Perhaps it was the one-hour marathon game against tough Taiwanese opposition, or the flashbacks to their previous World Championship semi-final loss vs Samsung Galaxy, but H2K-Gaming’s exit from IEM Katowice certainly put an emotional strain on the European squad. After waiting on the sidelines for over six hours, H2K squandered their best chance to reach the finals of an international competition, clutching defeat from the jaws of victory in their draining series vs Flash Wolves.
The Intel Extreme Masters Katowice was a stressful experience from start to finish, particularly for H2K-Gaming. The European squad were ranked amongst the favourites to claim glory in Poland and after battling their way out of the group stages, the opportunity presented itself to Marcin “Jankos” Jankowski to secure victory in front of his home crowd.
The European squad’s progress through the competition certainly wasn’t the smooth tournament run the roster would have been hoping for. Despite some positive individual displays in the group stages, H2K fell short of the standard set by Korea’s ROX Tigers, forced to play an additional decider match to reach the semi-finals.
H2K were certainly made to work hard for their victory over Hong Kong eSports, dropping the opening game of the series after resiliently defending their base to stretch the game up to the hour mark. IEM Katowice signalled the return to form of former Fnatic Mid laner, Fabian “Febiven” Diepstraten, whose consistent performances on control mages throughout the competition allowed the team to stall out matches:
— Intel®ExtremeMasters (@IEM) 25 February 2017
The warning signs were there for H2K, who after establishing a 4,000-gold lead by 20 minutes, lost control of the game and slowly bled out as Hong Kong eSports secured two Barons and an Elder Dragon to secure the opening match after a 56 minute ordeal.
Fortunately, H2K bounced back to wrap up the next two games in a more painless fashion. In both games, H2K secured significant leads and managed to hold on to those leads for the entire game. The victory set up a showdown with the previously unbeaten Flash Wolves, a precious victory for H2K would set up an all-European final with rivals G2 eSports.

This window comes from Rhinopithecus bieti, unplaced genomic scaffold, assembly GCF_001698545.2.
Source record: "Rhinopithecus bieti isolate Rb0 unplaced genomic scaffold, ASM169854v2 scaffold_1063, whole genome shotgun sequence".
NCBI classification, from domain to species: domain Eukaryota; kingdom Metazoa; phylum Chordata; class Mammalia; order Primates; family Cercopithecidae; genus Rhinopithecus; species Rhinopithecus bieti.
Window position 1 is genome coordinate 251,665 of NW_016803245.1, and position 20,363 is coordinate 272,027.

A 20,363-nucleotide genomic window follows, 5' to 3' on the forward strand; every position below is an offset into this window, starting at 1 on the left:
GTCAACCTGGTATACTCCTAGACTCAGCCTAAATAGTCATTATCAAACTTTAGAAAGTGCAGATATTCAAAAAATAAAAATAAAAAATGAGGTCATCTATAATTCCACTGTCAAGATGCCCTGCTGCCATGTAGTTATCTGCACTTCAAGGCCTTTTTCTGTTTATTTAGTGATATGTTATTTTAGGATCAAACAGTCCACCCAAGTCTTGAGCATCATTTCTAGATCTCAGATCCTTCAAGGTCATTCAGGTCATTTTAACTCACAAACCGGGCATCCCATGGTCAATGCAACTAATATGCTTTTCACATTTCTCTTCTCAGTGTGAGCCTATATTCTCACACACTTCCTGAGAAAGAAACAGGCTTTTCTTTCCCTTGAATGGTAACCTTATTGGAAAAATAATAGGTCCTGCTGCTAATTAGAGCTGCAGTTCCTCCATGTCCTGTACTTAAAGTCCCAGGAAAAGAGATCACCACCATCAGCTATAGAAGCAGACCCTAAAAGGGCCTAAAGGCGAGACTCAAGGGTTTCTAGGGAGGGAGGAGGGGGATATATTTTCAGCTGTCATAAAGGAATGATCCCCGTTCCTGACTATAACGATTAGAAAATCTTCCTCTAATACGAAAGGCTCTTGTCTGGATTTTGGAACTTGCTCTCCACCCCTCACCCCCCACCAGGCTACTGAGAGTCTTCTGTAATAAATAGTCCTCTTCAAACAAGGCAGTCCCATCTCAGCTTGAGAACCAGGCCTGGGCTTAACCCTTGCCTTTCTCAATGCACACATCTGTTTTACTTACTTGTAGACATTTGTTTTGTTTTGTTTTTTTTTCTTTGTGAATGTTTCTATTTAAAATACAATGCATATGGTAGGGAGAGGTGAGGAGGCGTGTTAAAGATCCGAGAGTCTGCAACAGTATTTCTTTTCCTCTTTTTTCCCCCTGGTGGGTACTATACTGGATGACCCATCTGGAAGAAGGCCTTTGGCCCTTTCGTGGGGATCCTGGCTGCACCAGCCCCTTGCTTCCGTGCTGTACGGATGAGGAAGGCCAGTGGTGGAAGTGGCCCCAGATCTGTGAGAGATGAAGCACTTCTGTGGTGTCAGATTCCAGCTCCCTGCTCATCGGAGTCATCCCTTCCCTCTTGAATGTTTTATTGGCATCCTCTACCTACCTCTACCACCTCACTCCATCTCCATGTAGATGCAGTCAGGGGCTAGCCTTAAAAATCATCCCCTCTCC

Heading into their semi-final clash, Flash Wolves had previously dispatched the other two European teams earlier in the tournament (Unicorns Of Love and G2 eSports), yet at the series mid point, H2K-Gaming looked to have the beating of their Taiwanese opponents. H2K crept towards victory in Game 1, but ultimately struggled to clinch victory as Flash Wolves valiantly defended their Nexus. After inflicting death by a a thousand cuts, H2K finally secured the first game of the series after a gruelling 64 minutes.
With the League of Legends tournament running well behind schedule, both H2K and the passionate European crowd were keen to get the semi-finals series wrapped up and introduce the IEM finalists. H2K flew out of the blocks, building up a seemingly insurmountable lead, securing every neutral objective on the map. With the final within reach, H2K’s standard of play deteriorated. Following a unnecessary yet disastrous team-fight around the 44-minute mark, Flash Wolves charged down the map to force H2K into a decisive series finale.
H2K looked dazed in Game 3, slow to react to Flash Wolves proactive plays across the map. After FW Jungler Hung “Karsa” Hau-Hsuan had left his mark on the rift, the Taiwanese top seed secured a baron on the sly to smother any hopes of a a European revival.
— Intel®ExtremeMasters (@IEM) 26 February 2017
As Jankos left the stage in tears, H2K seem destined not to reach a tournament final, having now fallen at the final hurdle in each of their past three competitions: EU LCS 2016 Summer Playoffs, the 2016 World Championship and now, IEM Katowice. Though Flash Wolves proved to be the eventual victors of the event, after enduring the longest series in the entire tournament, it will serve as little comfort to the emotionally and physically exhausted H2K-Gaming roster.